Oxygen Transport Flashcards

Hemoglobin
Terms Definitions
Hypoxemia
An abnormal low arterial oxygen tension (PaO2) and frequently associated with Hypoxia.
Hypoxia
An inadequate level of tissue oxygenation. Inadequate oxygen for cellular metabolism.
If pt is hypoxic, do they have hypoxia?
Not always! It strongly suggests it but in mild hypoxic pts hypoxia does not necessarily exist.
Hypoxic Hypoxia (aka Hypoxemic Hypoxia)
The condition in which there is inadequate oxygen at the tissue cells caused by low arterial oxygen tension (PaO2).
Hypoxic Hypoxia common causes are:
-Hypoventilation -high altitude -Diffusion defects, i.e. interstitial fibrosis or lung disease, pulmonary edema, pneumoconiosis, -V/Q mismatch, -Pulmonary shunting.
Anemic Hypoxia
PaO2 is normal but the oxygen-carrying capacity of the hemoglobin is inadequate.
Anemic Hypoxia common causes are:
-Decreased hemoglobin, i.e. anemia or hemorrhage, -Abnormal hemoglobin, i.e. carboxyhemoglobinemia or methemoglobinemia.
Carbon monoxide has an affinity to hemoglobin _____ times greater than that of oxygen.
210
Methemoglobinemia
Iron atoms (Fe2+) are oxidized to ferric (Fe3+) and can no longer carry oxygen in hemoglobin. This suffocates the tissue.
What is the main compensatory mechanism of anemic hypoxia?
Increased cardiac output.
Circulatory Hypoxia (aka Stagnant or Hypoperfusion Hypoxia)
May have normal oxygen tension but blood flow to the tissue cells is inadaquate; thus, oxygen is not adequate to meet tissue needs.
Circulatory Hypoxia common causes are:
-Slow or stagnant (pooling) peripheral blood flow, -arterial-venous shunts.
Histotoxic Hypoxia
Impaired ability to the tissue cells to utilize oxygen.
Histotoxic Hypoxia common cause is:
Cyanide poisoning; develops in any condition that impairs the ability of tissue cells to utilize oxygen.
Hypoventilation common causes are:
COPD, central nervous system depressants, head trauma, and neuromuscular disorders (i.e. myasthenia gravis or Gullain-Barre syndrome).
Diffusion Defects are what?
Abnormal anatomic alterations of the lungs that result in an impedance of oxygen transfer across the alveolar-capillary membrane. Causes reduced time for oxygen equilibrium between the alveolus and pulmonary capillary.
Diffusion Defects common causes are:
Chronic interstitial lung diseases, pulmonary edema, and pneumoconiosis.
Ventilation-Perfusion Mismatch is what?
When the pulmonary capillary blood is in excess of the alveolar ventilation. Causes pulmonary shunting which causes < PaO2 & CaO2
Ventilation-Perfusion Mismatch common causes are:
COPD, pheumonia, and pulmonary edema.
Pulmonary shunting causes what?
Decreased PaO2 & CaO2.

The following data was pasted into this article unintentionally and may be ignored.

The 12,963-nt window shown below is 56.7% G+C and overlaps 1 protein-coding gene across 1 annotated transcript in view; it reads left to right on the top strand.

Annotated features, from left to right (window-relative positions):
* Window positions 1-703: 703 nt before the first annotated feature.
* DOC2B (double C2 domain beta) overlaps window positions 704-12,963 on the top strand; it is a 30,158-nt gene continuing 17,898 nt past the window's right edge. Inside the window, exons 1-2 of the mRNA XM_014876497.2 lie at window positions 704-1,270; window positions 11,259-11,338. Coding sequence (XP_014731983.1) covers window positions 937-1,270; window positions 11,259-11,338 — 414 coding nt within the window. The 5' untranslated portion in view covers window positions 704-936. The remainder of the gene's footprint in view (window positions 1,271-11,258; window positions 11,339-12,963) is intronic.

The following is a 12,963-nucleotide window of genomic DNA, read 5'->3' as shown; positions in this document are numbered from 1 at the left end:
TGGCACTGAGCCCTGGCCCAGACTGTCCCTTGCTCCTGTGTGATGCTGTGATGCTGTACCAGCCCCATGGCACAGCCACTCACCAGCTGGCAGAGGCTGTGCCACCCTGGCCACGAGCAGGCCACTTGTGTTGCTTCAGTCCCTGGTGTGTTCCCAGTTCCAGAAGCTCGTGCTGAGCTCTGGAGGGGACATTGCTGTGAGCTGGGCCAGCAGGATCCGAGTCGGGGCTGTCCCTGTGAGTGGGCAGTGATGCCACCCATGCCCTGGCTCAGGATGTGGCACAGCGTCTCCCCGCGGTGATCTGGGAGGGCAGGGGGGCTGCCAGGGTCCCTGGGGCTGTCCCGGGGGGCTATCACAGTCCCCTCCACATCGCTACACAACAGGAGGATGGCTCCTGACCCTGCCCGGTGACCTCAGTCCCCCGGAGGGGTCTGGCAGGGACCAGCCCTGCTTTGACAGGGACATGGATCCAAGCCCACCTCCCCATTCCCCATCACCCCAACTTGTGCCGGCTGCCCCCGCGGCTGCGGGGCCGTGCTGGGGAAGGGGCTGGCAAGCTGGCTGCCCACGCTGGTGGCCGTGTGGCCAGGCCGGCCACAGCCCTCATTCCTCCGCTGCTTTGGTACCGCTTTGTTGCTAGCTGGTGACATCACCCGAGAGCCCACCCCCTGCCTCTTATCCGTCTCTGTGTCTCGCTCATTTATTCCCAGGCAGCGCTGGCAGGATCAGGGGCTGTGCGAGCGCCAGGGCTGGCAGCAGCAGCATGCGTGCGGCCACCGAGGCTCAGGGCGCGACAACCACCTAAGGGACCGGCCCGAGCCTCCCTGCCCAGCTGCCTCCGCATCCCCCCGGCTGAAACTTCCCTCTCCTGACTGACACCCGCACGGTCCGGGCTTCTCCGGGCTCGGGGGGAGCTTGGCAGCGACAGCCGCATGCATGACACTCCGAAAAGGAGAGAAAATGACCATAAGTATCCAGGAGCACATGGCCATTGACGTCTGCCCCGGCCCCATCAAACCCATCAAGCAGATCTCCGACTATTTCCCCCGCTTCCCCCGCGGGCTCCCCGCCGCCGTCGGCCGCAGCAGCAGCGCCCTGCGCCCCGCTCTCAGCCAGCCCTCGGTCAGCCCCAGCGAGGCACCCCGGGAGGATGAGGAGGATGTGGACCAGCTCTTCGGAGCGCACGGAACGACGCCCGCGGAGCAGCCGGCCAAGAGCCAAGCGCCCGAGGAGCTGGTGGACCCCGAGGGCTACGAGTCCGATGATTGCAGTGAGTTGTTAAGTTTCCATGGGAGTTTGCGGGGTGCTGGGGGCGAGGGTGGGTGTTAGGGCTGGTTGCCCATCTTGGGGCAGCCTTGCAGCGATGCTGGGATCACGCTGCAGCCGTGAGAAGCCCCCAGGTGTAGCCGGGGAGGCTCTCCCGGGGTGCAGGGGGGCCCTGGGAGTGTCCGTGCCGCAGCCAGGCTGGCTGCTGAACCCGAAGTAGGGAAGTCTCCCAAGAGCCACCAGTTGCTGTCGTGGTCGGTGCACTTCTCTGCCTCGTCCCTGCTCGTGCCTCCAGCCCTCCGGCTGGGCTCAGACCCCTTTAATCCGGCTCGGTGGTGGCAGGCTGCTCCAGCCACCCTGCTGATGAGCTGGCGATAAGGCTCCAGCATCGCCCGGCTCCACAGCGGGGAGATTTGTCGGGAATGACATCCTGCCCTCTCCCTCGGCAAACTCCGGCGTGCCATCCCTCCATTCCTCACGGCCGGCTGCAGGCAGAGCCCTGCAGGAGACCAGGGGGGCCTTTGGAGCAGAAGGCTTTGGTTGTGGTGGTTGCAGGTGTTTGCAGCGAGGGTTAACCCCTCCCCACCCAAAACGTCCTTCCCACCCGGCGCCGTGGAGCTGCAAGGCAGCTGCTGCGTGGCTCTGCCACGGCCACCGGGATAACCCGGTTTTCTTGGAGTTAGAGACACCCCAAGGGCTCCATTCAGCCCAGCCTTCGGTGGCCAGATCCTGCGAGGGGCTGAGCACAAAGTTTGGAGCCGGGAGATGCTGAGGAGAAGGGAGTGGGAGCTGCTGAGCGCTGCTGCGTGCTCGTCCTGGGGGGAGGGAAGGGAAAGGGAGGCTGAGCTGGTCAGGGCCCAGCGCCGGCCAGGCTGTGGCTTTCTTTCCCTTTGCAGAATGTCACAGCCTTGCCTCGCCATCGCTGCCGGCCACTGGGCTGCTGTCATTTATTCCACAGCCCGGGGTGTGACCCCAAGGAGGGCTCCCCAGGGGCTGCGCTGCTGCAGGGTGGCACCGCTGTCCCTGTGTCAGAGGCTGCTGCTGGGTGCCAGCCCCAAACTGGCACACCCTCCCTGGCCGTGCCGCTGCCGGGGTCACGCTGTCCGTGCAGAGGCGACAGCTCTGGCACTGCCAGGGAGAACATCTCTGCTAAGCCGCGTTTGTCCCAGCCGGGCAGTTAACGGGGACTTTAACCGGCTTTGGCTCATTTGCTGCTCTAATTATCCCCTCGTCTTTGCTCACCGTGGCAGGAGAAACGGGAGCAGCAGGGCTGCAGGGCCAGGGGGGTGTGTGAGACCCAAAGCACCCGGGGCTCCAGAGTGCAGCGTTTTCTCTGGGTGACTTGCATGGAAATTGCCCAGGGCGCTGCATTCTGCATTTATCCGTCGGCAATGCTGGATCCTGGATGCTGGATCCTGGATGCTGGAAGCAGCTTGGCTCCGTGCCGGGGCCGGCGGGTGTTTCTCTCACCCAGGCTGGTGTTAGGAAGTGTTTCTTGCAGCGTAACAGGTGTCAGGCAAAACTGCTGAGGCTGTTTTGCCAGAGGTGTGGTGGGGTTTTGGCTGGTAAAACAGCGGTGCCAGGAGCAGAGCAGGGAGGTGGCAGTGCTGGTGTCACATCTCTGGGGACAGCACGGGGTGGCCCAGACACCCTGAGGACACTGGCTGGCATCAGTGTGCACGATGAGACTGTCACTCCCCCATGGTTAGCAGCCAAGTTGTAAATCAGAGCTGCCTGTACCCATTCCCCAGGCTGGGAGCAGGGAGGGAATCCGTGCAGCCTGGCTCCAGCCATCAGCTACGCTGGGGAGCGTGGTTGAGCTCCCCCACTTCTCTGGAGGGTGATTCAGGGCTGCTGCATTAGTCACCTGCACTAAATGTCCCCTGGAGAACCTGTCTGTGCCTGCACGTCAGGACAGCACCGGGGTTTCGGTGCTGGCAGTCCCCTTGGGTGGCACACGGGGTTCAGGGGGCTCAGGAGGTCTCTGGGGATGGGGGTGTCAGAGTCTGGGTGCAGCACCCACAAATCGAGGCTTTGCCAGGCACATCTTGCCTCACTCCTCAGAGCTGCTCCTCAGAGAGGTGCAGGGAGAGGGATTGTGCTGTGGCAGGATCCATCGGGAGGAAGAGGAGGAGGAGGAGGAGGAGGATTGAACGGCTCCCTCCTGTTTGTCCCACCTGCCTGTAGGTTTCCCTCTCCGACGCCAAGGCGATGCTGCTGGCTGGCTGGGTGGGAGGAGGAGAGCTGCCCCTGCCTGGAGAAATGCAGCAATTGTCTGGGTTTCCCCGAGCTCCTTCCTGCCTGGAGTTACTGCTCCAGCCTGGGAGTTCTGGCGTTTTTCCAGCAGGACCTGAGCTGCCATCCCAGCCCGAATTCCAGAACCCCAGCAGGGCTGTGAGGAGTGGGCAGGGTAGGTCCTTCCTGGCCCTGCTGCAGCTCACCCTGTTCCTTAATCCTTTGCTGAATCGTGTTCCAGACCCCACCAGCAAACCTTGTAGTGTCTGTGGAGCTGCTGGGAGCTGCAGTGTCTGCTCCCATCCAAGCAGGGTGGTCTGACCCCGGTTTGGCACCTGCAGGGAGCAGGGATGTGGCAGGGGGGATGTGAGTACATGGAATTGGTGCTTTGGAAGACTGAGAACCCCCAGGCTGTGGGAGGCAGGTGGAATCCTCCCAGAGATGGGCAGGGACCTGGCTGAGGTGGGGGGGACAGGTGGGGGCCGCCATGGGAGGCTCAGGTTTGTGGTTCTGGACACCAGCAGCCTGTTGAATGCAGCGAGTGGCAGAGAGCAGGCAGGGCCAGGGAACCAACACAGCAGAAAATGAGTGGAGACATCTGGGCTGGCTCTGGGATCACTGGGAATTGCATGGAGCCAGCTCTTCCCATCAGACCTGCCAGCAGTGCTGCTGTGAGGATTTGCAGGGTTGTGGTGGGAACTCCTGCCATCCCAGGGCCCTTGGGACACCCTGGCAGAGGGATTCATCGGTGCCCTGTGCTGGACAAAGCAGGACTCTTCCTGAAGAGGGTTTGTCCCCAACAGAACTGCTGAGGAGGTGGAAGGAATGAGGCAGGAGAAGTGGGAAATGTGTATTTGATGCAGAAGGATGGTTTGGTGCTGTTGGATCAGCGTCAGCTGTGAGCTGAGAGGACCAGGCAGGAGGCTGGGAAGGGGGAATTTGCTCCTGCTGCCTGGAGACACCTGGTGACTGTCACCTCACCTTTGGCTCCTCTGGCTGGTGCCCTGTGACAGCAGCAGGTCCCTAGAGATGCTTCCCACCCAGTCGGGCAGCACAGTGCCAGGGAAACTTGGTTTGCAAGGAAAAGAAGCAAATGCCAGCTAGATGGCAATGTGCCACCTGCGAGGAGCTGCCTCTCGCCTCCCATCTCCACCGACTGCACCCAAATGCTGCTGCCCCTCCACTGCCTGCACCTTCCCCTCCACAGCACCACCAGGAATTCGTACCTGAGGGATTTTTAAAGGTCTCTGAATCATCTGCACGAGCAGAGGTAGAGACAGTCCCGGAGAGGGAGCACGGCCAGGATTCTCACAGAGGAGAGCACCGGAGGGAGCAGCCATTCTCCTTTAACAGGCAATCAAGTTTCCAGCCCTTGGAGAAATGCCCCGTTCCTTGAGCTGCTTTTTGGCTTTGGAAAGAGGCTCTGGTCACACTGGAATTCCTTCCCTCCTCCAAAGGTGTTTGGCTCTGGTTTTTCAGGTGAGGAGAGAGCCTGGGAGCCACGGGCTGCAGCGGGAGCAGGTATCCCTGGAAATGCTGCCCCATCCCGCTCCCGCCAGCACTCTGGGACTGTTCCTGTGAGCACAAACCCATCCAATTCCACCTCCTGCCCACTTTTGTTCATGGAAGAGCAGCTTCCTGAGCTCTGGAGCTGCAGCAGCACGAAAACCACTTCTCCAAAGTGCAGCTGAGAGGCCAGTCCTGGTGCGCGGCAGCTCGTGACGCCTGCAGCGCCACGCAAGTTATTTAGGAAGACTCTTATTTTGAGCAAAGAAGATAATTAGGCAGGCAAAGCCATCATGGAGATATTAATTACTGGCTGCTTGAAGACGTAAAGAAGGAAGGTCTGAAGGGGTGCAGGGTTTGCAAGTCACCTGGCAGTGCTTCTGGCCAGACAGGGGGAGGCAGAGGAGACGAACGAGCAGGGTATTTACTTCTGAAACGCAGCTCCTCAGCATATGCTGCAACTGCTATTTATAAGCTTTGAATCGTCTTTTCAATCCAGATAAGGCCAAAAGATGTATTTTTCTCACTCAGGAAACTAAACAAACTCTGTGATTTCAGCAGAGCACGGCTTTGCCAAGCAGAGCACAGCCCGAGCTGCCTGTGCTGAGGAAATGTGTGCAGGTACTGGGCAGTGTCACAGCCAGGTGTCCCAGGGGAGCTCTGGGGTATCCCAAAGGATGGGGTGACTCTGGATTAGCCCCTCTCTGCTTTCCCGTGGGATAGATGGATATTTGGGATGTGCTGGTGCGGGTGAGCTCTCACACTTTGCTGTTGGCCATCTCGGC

When the oxygen tension in the arterial blood is normal but the oxygen-carrying capacity of the blood is inadaquate, what condition is this?
Anemic Hypoxia
Stagnant Hypoxia (aka Hypoperfusion)
Occurs when the peripheral capillary blood flow is slow or stagnant.
Stagnant Hypoxia common causes are:
-Decreased cardiac output, -vascular insufficiency, -neurochemical abnormalities, -Primarily assoc with cardiovascular disorders.
Stagnant Hypoxia causes what?
Sluggish blood which increases the time needed for oxygen exchange but at the same time is supplying less oxygen. The oxygen pressure gradient between the blood & tissues cells decreases causing tissue hypoxia.
Arterial-venous shunt is what?
When arterial blood completely bypasses the tissue cells and moves into the venous system.
Cyanosis
Severe hypoxemia. Term used to describe the blue-gray or purplish discoloration seen on the mucous membranes, fingertips, and toes whenever blood in these areas contains at least 5 g% of reduced hemoglobin per dL (100 mL).
Polycythemia means what?
An increase in RBC's, increases the oxygen-carrying capacity of blood.
When pulmonary disorders produce chronic hypoxemia what is stimulated?
The hormone erythropoietin stimulates the bone marrow to increase RBC production, which is called erythropoiesis.
Polycythemia causes what?
Increased viscosity needing a greater driving pressure to maintain flow, which increases the work of the R & L ventricles. Can lead to L ventricular hypertrophy and failure and to R ventricular hypertrophy, and cor pulmonale.
Oxygen is carried in the blood in two forms,
1. dissolved oxygen in the blood plasma, and 2. chemically bound to hemoglobin that is encased in the RBC's.
Dissolve means,
that when a gas like oxygen enters the plasma, it maintains its precise molecular structure and moves freely throughout the plasma in its normal gaseous state. This is the portion of O2 that is measured to assess pt PO2. (0.003 mL dissolved O2 factor).
The quantity of O2 that dissolves in the plasma is a function of what?
Henry's Law = the amount of gas that dissolves in a liquid at a given temp is proportional to the partial pressure of gas.
Vol% represents what?
The amount of O2 in mL that is in 100 mL of blood. Vol% = mL O2/100 mL blood.
RBC contains approximately ______ million hemoglobin molecules.
280
Normal adult hemoglobin consists of what?